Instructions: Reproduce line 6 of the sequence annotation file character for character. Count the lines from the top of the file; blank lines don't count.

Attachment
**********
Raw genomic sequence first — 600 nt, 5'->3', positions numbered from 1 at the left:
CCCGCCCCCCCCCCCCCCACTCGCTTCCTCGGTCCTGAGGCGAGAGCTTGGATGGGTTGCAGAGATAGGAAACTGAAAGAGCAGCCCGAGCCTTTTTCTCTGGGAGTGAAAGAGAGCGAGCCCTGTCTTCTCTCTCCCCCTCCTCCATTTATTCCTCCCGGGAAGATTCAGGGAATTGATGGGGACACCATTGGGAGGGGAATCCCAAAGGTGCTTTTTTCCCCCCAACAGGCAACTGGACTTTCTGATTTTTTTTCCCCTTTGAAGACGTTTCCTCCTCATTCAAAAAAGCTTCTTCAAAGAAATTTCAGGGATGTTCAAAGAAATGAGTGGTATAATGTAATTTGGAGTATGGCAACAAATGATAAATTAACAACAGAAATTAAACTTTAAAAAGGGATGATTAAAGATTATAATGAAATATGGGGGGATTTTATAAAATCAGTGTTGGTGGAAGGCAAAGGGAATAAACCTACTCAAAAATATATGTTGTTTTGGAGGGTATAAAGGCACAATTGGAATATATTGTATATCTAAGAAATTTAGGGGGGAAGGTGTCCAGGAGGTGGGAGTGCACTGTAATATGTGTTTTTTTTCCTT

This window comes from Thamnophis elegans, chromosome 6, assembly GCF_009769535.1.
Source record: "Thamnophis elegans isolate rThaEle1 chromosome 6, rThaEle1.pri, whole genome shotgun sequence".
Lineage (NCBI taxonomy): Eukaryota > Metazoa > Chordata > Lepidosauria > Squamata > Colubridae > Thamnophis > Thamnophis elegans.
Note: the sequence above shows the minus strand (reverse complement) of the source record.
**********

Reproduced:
Note: the sequence above shows the minus strand (reverse complement) of the source record.